“All My People” – Agee, Barber and the Night Sound of Knoxville
Having written about it in my post for James Agee’s Centenary, I thought I’d put up the best rendition of Knoxville (1947) I could find on the net – the soprano is Maria Bellanca and it’s from a recital at the Eastman School of Music in New York. There are a handful on YouTube, but in some the voice is too operatic, or doesn’t convincingly master Samuel Barber’s phrasing, or strays too far from the orchestra. The piece was commissioned by Eleanor Steber and there are also celebrated performances by Dawn Upshaw and Leontyne Price but, for me, the most distilled, summer’s night-evoking performance is the one I heard first: Karina Gauvin and the Royal Scottish National Orchestra in a 2004 recording. Like Agee’s original story, I love it beyond reason. You can find it on Naxos – 8.559134.
Barber set the work of many writers, among them Kierkegaard, Arnold, Rilke, Joyce and Yeats. But he seems to have found a particular sympathy for Agee. The men were the same age and Barber thought they had much in common. Furthermore, Agee had written ‘Knoxville’ with music in mind: “with a kind of parallel to improvisation in jazz, to a certain kind of ‘genuine’ lyric which I thought should be purely improvised” – something you can hear in the iterated rhythm of his prose:
On the rough wet grass of the back yard my father and mother have spread quilts. We all lie there, my mother, my father, my uncle, my aunt, and I too am lying there.…They are not talking much, and the talk is quiet, of nothing in particular, of nothing at all in particular, of nothing at all. The stars are wide and alive, they seem each like a smile of great sweetness, and they seem very near. All my people are larger bodies than mine,…with voices gentle and meaningless like the voices of sleeping birds. One is an artist, he is living at home. One is a musician, she is living at home. One is my mother who is good to me. One is my father who is good to me. By some chance, here they are, all on this earth; and who shall ever tell the sorrow of being on this earth, lying, on quilts, on the grass, in a summer evening, among the sounds of the night. May God bless my people, my uncle, my aunt, my mother, my good father, oh, remember them kindly in their time of trouble; and in the hour of their taking away.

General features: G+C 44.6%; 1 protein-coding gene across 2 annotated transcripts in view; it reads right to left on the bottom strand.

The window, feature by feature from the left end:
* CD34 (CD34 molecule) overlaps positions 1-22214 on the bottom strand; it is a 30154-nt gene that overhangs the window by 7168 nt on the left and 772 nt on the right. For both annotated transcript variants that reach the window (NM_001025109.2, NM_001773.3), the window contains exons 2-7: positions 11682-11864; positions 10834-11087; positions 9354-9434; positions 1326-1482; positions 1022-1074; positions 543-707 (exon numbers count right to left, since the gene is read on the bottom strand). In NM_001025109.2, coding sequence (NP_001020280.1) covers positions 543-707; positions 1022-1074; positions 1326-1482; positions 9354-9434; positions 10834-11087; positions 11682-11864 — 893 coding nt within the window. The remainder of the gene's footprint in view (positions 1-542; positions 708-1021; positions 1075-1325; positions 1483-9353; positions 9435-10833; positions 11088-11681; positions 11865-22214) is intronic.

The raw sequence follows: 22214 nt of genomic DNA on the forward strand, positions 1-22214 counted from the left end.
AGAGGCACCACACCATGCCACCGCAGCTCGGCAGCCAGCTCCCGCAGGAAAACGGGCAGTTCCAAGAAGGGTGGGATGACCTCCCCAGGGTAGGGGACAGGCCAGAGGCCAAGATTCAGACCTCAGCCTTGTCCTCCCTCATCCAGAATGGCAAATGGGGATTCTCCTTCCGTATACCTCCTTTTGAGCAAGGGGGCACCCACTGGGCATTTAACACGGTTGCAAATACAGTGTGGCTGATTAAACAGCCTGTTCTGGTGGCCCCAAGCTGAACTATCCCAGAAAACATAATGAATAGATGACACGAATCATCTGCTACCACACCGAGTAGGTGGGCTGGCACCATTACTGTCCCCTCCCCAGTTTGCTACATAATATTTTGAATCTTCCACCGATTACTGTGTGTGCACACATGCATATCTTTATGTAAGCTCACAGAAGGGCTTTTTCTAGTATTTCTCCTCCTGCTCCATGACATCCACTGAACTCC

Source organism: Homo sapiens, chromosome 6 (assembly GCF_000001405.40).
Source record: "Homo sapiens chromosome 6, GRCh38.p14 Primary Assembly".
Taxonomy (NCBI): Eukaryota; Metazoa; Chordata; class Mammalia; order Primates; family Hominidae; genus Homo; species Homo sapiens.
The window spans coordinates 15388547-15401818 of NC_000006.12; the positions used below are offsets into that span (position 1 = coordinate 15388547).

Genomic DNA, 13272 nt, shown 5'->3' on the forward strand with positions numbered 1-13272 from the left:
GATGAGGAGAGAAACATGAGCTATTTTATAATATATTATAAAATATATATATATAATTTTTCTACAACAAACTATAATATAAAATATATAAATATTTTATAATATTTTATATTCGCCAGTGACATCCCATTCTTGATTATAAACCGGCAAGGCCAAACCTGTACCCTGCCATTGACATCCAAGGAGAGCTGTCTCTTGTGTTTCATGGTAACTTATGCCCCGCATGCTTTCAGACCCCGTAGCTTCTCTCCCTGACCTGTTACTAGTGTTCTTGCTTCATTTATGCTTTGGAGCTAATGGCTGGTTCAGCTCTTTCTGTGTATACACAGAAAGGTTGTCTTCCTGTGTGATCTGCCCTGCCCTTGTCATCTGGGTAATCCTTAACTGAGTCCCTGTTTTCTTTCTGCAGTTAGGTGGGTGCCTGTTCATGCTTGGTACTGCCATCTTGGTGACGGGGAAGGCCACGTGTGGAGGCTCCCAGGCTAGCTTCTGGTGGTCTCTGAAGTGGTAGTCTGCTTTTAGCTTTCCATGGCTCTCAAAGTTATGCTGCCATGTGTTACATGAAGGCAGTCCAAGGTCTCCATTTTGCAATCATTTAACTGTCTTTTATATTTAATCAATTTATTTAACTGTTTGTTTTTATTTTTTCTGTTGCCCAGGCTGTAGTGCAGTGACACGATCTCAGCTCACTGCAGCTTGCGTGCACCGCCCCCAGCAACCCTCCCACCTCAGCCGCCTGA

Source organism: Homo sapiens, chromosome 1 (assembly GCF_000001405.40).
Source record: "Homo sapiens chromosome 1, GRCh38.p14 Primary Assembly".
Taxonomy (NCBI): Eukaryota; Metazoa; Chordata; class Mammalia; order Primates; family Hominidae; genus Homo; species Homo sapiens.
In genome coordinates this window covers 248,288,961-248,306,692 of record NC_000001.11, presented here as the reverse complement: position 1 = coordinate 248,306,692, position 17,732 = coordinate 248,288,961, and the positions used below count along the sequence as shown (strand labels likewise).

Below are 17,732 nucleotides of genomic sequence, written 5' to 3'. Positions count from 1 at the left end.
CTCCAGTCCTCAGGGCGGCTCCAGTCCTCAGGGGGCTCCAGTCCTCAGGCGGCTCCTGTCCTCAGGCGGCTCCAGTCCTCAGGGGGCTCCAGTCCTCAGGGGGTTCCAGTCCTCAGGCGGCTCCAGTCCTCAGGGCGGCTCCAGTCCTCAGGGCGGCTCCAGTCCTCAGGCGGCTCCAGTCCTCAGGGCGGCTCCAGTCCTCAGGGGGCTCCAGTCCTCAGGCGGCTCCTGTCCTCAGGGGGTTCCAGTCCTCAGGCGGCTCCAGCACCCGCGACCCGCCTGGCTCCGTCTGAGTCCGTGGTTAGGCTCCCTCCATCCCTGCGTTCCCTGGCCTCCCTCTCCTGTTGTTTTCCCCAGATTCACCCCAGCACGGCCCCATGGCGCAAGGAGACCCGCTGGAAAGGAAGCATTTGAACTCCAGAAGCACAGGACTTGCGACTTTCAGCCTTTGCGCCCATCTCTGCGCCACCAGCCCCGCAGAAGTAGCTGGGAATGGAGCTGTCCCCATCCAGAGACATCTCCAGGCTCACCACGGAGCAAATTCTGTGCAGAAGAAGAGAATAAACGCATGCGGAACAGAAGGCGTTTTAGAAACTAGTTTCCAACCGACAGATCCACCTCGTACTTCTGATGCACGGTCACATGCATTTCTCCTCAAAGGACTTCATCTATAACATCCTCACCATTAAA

After a little I am taken in and put to bed. Sleep, soft smiling, draws me unto her: and those receive me, who quietly treat me, as one familiar and well-beloved in that home: but will not, oh, will not, not now, not ever; but will not ever tell me who I am.